Tablets and phones offer a world of entertainment and information many of us didn't have access to as children. This affords them opportunities we never knew—but where is the line?
Too much time spent on phones, tablets and other devices can have lasting effects on children's health. Kids may experience both physical and mental health effects. So how do we protect them without making them fall behind technologically speaking?
Human beings are social creatures, and we need physical interaction to remain socially and emotionally well. We learn how to be people by observing and emulating the actions and behaviors of others. Even how we communicate with one another is dependent on cues we learn by spending time with other people.
According to an article recently published in Cogent Psychology, today's children could be at risk of losing touch with those vital cues. The more time kids spend staring at a screen, the less time they spend studying body language, tone of voice and other nuances that may not translate well through their devices. This may lead to a new form of social atrophy, a whole generation growing up with stunted social skills and a limited ability to communicate effectively with others.
But, of course, it also may lead to a new form of socializing, a new form of cues, and a more adept group of humans who can read one another in ways we haven't yet dreamed of. The thing is that right now, we just don't know.
Too much time spent staring at devices can have profound physical effects on the body, that we do know. The less we move, the worse off we are. Changes in posture, most commonly the inclination to tilt the neck forward while watching a device, can have serious effects on spinal health. Severe neck and shoulder pain are now common among children, and this pain could coincide with lasting damage, such as spinal disc degeneration.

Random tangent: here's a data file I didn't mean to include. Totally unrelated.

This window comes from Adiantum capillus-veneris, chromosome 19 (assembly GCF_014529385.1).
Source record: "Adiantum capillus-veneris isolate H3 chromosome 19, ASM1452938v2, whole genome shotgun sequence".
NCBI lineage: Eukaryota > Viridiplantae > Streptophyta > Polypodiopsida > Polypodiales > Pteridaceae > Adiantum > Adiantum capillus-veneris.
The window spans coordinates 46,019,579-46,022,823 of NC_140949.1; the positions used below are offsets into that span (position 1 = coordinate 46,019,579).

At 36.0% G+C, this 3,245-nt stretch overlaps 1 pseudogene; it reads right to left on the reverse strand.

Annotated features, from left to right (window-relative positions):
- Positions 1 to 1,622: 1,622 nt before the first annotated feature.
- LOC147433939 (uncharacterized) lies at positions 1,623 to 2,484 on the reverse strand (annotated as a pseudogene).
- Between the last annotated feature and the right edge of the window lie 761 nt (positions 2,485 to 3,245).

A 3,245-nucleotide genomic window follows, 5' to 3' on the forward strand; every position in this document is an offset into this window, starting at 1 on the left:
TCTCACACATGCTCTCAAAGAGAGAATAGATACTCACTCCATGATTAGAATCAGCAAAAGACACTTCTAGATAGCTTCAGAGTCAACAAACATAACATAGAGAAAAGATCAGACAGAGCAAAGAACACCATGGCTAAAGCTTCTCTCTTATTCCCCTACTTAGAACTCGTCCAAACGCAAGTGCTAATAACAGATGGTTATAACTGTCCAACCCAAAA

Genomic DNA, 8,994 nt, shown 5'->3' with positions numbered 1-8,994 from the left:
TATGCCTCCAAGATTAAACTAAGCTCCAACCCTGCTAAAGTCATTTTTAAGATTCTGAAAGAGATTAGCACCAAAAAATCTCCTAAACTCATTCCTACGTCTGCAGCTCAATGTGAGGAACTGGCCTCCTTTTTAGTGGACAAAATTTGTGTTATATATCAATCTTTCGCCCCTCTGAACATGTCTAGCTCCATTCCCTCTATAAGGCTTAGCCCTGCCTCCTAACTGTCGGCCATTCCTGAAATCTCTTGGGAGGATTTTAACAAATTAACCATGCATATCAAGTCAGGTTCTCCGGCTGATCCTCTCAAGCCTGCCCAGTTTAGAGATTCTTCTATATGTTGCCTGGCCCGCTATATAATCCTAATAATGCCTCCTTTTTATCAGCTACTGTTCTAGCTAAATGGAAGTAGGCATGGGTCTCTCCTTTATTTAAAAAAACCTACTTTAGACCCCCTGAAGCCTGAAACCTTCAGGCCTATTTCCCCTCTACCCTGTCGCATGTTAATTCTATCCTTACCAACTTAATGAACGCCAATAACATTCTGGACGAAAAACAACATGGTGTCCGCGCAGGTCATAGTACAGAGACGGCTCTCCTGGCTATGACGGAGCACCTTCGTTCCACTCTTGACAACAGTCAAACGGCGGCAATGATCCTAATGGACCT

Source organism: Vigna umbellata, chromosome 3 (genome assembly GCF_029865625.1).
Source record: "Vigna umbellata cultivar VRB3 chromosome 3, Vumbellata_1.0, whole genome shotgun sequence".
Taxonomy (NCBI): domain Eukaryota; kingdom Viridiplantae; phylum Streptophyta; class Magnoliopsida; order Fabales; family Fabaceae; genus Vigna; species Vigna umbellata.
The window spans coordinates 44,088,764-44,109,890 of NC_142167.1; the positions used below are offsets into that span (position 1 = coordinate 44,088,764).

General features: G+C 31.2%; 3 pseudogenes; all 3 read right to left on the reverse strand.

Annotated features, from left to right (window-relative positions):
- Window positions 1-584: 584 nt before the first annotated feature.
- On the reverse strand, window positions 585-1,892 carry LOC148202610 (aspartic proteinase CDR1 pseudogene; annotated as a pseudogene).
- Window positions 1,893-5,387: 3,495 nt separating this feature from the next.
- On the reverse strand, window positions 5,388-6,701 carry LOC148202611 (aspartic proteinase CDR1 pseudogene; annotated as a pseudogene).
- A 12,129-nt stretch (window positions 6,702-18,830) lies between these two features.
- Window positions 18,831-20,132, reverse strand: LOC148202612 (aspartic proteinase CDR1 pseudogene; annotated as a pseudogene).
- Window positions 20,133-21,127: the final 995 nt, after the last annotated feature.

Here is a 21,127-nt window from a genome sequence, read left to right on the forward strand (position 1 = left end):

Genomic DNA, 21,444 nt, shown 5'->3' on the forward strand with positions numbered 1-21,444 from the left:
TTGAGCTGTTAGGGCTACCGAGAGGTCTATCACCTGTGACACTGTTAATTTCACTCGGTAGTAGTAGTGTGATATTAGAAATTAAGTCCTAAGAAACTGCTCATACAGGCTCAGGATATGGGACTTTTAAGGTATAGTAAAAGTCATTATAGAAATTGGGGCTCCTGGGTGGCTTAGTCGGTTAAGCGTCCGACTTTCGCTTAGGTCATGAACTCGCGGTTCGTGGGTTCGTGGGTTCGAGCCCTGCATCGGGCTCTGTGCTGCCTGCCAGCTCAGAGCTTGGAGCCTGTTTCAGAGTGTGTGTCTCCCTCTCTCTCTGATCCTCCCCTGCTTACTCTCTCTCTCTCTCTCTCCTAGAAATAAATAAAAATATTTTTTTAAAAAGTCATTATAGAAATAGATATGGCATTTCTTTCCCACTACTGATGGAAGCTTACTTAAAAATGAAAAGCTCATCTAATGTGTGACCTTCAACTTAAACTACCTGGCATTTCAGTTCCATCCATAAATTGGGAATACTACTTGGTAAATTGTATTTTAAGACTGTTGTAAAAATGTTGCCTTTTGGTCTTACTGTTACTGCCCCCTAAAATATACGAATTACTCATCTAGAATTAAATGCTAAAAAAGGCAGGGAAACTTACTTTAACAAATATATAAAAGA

The types of content children are being exposed to can also affect their mental health. It's easy to forget how sensitive children are to different types of stimuli, but think about the movies or news reports that disturbed you back when you were a kid. Allowing children free access to all that's great about the Internet can also subject them to much of what makes it so dangerous.
Children can also succumb to generalized Internet addiction, which causes compulsive Internet surfing or social media scrolling. People with the disorder tend to put off important tasks to experience more screen time, leading to reduced productivity. This can increase sedentary time and promote poor snacking behaviors, which may also contribute to the childhood obesity epidemic.
Digital devices affect children's sleep quality in three ways: It causes them to displace sleep, pushing their bedtime to gain more screen time; news and social media can cause psychological disturbances that affect sleep; and the light emitted by devices can disrupt sleeping patterns. Poor sleep quality can contribute to emotional problems, reduce cognitive functioning and increase risk-taking behaviors in children. It may also worsen obesity and other health problems.
The most important action concerned parents can take is to limit children's screen access both in time and content. Microsoft, Amazon and Apple each have apps that can help you filter what your kids are able to see and do on any given device. Don't allow phones or tablets in the bedroom at night and put limits on the amount of time your children are allowed to spend on digital media.
The consequences of too much screen time are very real, but children don't have to fall victim. Protect them by being proactive about their device use and watching for behavioral issues that could indicate a problem such as an addiction. And don't forget to lead by example. Try unplugging your own devices, making time for physical activity and staying engaged offline with friends and family as often as possible.
Copyright 2019, Wellness.com